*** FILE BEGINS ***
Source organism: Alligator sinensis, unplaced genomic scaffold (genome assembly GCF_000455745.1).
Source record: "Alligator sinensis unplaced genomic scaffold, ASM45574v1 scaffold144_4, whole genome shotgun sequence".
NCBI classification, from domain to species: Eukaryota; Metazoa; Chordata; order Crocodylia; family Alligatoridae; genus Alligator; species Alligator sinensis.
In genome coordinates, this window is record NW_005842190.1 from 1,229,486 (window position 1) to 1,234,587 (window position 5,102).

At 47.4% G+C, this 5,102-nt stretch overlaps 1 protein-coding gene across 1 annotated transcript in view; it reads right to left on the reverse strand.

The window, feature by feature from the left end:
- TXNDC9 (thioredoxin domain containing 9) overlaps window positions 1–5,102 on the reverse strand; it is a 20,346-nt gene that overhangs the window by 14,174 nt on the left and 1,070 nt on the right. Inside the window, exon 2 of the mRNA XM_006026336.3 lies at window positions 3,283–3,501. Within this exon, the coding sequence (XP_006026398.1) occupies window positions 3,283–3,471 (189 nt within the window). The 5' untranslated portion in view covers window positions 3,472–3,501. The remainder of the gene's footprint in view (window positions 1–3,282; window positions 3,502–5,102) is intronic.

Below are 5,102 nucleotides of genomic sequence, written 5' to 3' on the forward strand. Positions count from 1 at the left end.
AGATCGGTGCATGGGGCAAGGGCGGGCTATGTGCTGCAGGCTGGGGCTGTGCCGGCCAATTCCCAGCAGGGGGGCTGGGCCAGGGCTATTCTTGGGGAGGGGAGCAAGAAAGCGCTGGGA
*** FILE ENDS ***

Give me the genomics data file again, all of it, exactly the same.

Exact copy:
Source organism: Alligator sinensis, unplaced genomic scaffold (genome assembly GCF_000455745.1).
Source record: "Alligator sinensis unplaced genomic scaffold, ASM45574v1 scaffold144_4, whole genome shotgun sequence".
NCBI classification, from domain to species: Eukaryota; Metazoa; Chordata; order Crocodylia; family Alligatoridae; genus Alligator; species Alligator sinensis.
In genome coordinates, this window is record NW_005842190.1 from 1,229,486 (window position 1) to 1,234,587 (window position 5,102).

At 47.4% G+C, this 5,102-nt stretch overlaps 1 protein-coding gene across 1 annotated transcript in view; it reads right to left on the reverse strand.

The window, feature by feature from the left end:
- TXNDC9 (thioredoxin domain containing 9) overlaps window positions 1–5,102 on the reverse strand; it is a 20,346-nt gene that overhangs the window by 14,174 nt on the left and 1,070 nt on the right. Inside the window, exon 2 of the mRNA XM_006026336.3 lies at window positions 3,283–3,501. Within this exon, the coding sequence (XP_006026398.1) occupies window positions 3,283–3,471 (189 nt within the window). The 5' untranslated portion in view covers window positions 3,472–3,501. The remainder of the gene's footprint in view (window positions 1–3,282; window positions 3,502–5,102) is intronic.

Below are 5,102 nucleotides of genomic sequence, written 5' to 3' on the forward strand. Positions count from 1 at the left end.
AGATCGGTGCATGGGGCAAGGGCGGGCTATGTGCTGCAGGCTGGGGCTGTGCCGGCCAATTCCCAGCAGGGGGGCTGGGCCAGGGCTATTCTTGGGGAGGGGAGCAAGAAAGCGCTGGGA